In Breadth for a Dying Word, his seventh collection of verse, Tom Petsinis shifts his focus from the domain of personal history that produced the award-winning Four Quarters
(a ground-breaking collection based entirely on Australian Rules Football) and the emotionally charged My Father’s Tools. In this new collection the first-person singular is subsumed by an indeterminate you. The second-person perspective blurs the boundary between author and reader, positioning the latter at the centre of each poem. Through the curious, reflective, questioning you the reader is taken on a journey in search of the original verb, the elusive fourth tense, new metaphors for death, sounds capable of animating matter, and, beyond this, to the very limits of language where reason yields to music and paradox.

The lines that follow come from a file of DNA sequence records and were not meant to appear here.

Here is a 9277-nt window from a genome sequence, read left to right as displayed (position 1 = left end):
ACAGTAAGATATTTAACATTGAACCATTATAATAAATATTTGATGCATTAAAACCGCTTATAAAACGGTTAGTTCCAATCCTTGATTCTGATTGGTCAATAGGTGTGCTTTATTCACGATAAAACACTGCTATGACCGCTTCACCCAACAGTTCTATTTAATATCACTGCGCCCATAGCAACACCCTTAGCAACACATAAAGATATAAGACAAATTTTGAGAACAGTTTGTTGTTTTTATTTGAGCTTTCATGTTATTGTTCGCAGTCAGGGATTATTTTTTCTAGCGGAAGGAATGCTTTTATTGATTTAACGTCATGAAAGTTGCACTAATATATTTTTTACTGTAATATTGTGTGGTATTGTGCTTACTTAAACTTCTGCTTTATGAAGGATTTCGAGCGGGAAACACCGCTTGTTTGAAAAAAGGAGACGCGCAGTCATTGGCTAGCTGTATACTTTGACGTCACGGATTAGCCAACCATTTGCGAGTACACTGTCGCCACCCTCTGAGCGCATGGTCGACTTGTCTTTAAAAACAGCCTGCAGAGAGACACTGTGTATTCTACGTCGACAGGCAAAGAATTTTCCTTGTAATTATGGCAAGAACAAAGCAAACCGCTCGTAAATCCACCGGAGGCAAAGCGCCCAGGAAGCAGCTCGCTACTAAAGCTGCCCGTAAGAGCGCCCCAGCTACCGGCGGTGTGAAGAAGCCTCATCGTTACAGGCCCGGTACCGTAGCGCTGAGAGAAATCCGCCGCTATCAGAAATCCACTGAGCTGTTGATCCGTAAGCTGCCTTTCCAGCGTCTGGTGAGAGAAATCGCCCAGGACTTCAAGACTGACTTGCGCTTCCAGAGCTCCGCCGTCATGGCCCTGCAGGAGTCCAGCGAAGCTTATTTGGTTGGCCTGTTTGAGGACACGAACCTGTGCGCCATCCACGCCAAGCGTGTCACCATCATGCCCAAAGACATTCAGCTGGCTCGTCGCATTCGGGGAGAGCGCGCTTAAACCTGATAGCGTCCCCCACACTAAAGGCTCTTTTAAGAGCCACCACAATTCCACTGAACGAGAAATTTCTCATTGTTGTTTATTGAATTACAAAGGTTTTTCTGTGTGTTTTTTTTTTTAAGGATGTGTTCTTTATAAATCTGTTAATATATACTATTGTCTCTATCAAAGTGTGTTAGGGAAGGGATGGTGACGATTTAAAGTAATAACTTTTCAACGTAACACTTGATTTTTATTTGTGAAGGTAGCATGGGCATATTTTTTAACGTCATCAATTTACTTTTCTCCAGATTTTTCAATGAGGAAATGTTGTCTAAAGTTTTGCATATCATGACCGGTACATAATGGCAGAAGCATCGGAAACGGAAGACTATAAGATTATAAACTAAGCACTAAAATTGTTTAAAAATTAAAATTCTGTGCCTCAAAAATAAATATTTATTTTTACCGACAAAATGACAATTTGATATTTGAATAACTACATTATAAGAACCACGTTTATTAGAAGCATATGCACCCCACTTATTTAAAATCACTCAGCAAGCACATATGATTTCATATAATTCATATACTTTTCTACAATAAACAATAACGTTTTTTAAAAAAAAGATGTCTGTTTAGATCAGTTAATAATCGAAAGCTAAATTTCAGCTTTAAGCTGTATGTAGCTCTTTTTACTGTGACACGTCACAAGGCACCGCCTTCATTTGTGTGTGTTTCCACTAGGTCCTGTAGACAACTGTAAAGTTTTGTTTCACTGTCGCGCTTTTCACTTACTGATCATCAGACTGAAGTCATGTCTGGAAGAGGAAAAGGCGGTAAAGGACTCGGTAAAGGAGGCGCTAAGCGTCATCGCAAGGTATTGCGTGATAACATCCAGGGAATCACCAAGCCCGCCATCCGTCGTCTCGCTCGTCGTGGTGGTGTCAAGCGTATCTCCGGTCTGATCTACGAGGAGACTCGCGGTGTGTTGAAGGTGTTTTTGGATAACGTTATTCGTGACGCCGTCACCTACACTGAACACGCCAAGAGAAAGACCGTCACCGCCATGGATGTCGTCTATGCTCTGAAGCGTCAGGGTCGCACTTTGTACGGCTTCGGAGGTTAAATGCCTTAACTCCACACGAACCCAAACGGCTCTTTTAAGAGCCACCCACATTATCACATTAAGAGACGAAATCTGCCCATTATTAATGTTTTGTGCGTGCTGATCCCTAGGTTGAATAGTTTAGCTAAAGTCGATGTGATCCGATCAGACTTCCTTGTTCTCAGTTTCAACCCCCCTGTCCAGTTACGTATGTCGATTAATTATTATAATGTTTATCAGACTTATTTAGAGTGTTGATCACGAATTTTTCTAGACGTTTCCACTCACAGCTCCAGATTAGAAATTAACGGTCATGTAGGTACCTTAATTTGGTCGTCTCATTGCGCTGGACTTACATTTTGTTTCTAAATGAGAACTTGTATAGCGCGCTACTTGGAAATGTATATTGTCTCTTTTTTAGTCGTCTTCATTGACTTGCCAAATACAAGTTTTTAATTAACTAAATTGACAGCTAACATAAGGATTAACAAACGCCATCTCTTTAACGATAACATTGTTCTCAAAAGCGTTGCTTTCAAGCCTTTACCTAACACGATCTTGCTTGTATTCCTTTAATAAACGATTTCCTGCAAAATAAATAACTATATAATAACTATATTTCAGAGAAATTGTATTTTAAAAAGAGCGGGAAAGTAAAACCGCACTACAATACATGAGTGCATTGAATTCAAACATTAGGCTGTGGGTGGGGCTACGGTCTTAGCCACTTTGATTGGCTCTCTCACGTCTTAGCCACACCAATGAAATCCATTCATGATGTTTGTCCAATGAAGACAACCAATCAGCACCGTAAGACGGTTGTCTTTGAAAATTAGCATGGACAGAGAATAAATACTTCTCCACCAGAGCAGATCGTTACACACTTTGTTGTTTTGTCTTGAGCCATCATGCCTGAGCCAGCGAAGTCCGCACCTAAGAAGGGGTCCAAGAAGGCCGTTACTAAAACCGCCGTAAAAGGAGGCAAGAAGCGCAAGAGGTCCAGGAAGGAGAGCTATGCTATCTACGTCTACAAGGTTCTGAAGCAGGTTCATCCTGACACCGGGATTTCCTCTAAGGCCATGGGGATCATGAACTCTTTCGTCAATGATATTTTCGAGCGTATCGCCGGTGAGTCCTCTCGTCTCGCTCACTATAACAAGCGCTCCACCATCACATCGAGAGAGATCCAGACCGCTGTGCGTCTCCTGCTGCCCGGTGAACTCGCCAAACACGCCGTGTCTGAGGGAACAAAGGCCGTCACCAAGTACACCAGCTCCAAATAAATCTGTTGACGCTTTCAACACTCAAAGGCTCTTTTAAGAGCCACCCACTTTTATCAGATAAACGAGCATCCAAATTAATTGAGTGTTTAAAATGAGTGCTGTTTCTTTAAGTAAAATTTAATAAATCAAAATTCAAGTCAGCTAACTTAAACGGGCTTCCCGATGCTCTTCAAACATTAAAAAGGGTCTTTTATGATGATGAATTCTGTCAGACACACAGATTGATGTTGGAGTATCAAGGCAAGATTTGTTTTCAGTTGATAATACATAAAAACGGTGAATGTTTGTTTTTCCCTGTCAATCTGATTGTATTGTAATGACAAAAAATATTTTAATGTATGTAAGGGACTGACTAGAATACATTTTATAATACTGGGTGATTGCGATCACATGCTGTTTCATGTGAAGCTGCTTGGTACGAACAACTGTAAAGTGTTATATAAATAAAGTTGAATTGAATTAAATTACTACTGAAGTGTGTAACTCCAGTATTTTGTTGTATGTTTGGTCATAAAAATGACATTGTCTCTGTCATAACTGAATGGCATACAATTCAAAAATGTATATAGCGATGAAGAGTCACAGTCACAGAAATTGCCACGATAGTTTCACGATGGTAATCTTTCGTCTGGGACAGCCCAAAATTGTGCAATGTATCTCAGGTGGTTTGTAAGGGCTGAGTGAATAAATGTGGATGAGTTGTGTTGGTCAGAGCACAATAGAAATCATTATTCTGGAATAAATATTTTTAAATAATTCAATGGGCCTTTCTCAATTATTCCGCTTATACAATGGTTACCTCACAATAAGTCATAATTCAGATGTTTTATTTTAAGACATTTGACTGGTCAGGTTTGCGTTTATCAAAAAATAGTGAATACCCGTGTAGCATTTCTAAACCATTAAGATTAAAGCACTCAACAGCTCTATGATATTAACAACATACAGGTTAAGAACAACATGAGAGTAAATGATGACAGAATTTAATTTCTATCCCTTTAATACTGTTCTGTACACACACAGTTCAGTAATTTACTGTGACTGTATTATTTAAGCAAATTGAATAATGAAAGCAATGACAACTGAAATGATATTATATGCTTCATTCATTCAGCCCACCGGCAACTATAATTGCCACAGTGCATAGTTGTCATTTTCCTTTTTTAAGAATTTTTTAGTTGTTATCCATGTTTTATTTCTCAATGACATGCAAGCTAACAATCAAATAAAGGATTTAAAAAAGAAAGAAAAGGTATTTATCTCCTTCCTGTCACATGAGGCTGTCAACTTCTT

The poems in Breadth for a Dying Word are subtle but accessible, meditative yet playful, affirmative despite their often existential tone. Where poetry of this kind runs the risk of dissolving in abstraction, this collection is grounded in the particular, holding fast to the trinity of echo–image–metaphor.